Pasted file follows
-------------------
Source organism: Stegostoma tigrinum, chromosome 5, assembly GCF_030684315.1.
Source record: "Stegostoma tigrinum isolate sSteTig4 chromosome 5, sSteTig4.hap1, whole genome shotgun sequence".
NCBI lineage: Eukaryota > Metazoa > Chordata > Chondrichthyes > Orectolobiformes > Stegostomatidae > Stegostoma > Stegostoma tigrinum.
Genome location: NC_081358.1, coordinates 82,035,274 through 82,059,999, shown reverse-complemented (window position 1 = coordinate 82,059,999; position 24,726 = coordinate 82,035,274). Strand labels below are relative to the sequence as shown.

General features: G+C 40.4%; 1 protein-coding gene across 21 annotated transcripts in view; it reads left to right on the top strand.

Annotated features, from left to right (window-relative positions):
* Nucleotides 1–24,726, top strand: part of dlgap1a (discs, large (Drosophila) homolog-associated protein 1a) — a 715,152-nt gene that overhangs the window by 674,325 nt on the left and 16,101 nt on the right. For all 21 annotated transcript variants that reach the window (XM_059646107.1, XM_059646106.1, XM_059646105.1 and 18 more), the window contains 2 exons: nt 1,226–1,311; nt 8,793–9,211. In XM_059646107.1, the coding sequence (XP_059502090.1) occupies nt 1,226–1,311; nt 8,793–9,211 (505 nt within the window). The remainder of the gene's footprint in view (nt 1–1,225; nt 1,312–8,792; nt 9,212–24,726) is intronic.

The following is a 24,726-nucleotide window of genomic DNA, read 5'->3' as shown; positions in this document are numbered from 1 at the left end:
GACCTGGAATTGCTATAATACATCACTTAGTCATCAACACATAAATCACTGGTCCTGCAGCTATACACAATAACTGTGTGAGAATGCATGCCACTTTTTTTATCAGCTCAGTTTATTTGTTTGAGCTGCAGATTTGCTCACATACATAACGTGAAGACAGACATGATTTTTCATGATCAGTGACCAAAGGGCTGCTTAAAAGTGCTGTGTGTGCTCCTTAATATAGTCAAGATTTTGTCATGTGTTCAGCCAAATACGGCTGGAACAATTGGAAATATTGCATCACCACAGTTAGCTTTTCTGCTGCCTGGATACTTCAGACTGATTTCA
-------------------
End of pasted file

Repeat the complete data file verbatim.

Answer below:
Source organism: Stegostoma tigrinum, chromosome 5, assembly GCF_030684315.1.
Source record: "Stegostoma tigrinum isolate sSteTig4 chromosome 5, sSteTig4.hap1, whole genome shotgun sequence".
NCBI lineage: Eukaryota > Metazoa > Chordata > Chondrichthyes > Orectolobiformes > Stegostomatidae > Stegostoma > Stegostoma tigrinum.
Genome location: NC_081358.1, coordinates 82,035,274 through 82,059,999, shown reverse-complemented (window position 1 = coordinate 82,059,999; position 24,726 = coordinate 82,035,274). Strand labels below are relative to the sequence as shown.

General features: G+C 40.4%; 1 protein-coding gene across 21 annotated transcripts in view; it reads left to right on the top strand.

Annotated features, from left to right (window-relative positions):
* Nucleotides 1–24,726, top strand: part of dlgap1a (discs, large (Drosophila) homolog-associated protein 1a) — a 715,152-nt gene that overhangs the window by 674,325 nt on the left and 16,101 nt on the right. For all 21 annotated transcript variants that reach the window (XM_059646107.1, XM_059646106.1, XM_059646105.1 and 18 more), the window contains 2 exons: nt 1,226–1,311; nt 8,793–9,211. In XM_059646107.1, the coding sequence (XP_059502090.1) occupies nt 1,226–1,311; nt 8,793–9,211 (505 nt within the window). The remainder of the gene's footprint in view (nt 1–1,225; nt 1,312–8,792; nt 9,212–24,726) is intronic.

The following is a 24,726-nucleotide window of genomic DNA, read 5'->3' as shown; positions in this document are numbered from 1 at the left end:
GACCTGGAATTGCTATAATACATCACTTAGTCATCAACACATAAATCACTGGTCCTGCAGCTATACACAATAACTGTGTGAGAATGCATGCCACTTTTTTTATCAGCTCAGTTTATTTGTTTGAGCTGCAGATTTGCTCACATACATAACGTGAAGACAGACATGATTTTTCATGATCAGTGACCAAAGGGCTGCTTAAAAGTGCTGTGTGTGCTCCTTAATATAGTCAAGATTTTGTCATGTGTTCAGCCAAATACGGCTGGAACAATTGGAAATATTGCATCACCACAGTTAGCTTTTCTGCTGCCTGGATACTTCAGACTGATTTCA